FELDSTEIN: “Headlight comics,” a great term. I was amused by that category and we became quite fast friends. But I, in some crazy, nervy way, said if he wanted me to do a book for him, he had to give me a piece of it. And he wrote up a contract like that, with a percentage of the profits — a book called Going Steady with Peggy — I went home after we signed the contract and everything.  And was penciling the first story, when he called me up in a panic, and said that he wanted me to come and talk. What he wanted me to do was let him escape from the contract, because I think he came under huge pressure from his mother and EC’s lawyer —  that you just don’t give a writer or artist a piece of the magazine, that he was the capitalist and supplied the money and therefore took the risk etc., etc. He told me that — although I don’t think it was true —  the teenage market was collapsing from overcrowding (although he was obliged to print three different issues of Going Steady With Peggy) and that, if they didn’t sell well, of course, our relation would be finished. I suspected about Fox, and had heard from various sources, that he was in financial difficulty, and that I had to be very careful to ensure that I was paid, and I did in terms of the PA styles that I did for Fox — and I suggested to Bill that if he would give me work, I would tear up the contract.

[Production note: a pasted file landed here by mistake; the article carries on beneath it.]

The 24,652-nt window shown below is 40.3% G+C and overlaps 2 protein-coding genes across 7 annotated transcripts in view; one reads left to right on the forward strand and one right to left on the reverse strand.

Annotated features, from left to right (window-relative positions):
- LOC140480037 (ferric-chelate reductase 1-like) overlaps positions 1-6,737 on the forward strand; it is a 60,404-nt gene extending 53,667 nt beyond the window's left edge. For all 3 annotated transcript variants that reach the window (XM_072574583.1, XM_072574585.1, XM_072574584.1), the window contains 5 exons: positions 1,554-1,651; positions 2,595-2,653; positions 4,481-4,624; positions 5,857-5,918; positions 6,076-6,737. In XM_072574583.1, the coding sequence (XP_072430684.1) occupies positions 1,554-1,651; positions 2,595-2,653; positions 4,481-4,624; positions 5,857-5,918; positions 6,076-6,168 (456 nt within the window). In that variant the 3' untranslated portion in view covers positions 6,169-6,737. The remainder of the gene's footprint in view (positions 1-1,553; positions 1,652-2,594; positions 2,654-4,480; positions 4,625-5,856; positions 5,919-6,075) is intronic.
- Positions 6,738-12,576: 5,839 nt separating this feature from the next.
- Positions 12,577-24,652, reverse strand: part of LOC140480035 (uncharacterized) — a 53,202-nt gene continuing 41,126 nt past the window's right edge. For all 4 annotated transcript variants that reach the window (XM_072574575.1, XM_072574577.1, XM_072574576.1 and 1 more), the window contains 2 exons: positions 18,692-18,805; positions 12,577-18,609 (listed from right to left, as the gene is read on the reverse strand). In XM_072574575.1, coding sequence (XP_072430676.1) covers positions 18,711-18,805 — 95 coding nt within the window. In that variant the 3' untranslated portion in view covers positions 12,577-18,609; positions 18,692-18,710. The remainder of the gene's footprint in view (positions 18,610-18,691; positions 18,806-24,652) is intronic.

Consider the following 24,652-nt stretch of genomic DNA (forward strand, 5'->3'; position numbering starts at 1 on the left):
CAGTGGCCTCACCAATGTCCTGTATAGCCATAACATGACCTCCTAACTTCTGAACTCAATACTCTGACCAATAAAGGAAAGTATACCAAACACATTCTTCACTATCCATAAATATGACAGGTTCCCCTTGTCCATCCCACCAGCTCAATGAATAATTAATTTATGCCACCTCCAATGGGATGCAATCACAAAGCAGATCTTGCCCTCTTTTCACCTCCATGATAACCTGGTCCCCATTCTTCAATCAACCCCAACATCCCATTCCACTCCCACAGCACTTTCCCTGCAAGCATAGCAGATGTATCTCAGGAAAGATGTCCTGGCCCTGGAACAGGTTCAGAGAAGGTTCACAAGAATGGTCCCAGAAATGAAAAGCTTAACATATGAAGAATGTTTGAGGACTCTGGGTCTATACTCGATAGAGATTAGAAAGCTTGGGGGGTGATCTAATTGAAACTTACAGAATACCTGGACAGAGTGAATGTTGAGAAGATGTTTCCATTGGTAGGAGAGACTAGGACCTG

A Going Steady with Peggy cover
Unpublished Going Steady with Peggy cover

GROTH: I see. Now, based on your own political orientation, how did you feel about Bill taking that position, that he was the one putting up capital … ?

FELDSTEIN: He didn’t take the position. It was something that already concluded, had happened in his effort to get out of the contract.

GROTH: Did you think that was fair?

FELDSTEIN: I understood that if it was a collapsing trend and that the books would not sell to produce a profit, my contract was pretty useless, except for what I did in terms of story and art. And also there was the threat that Fox was in financial difficulty and my particular future was in danger, and I was having a youngster, my firstborn, and so it was through all these difficulties that I volunteered to tear up the contract if he would give me work in the books that he was publishing: Gun Fighter and Saddle Justice and Crime Patrol and War Against Crime, and all of those. I started to work for him doing those things, crime stuff and Western stuff. And I insisted that I write my own, so I would get a little more than just 25 dollars a page that he was paying.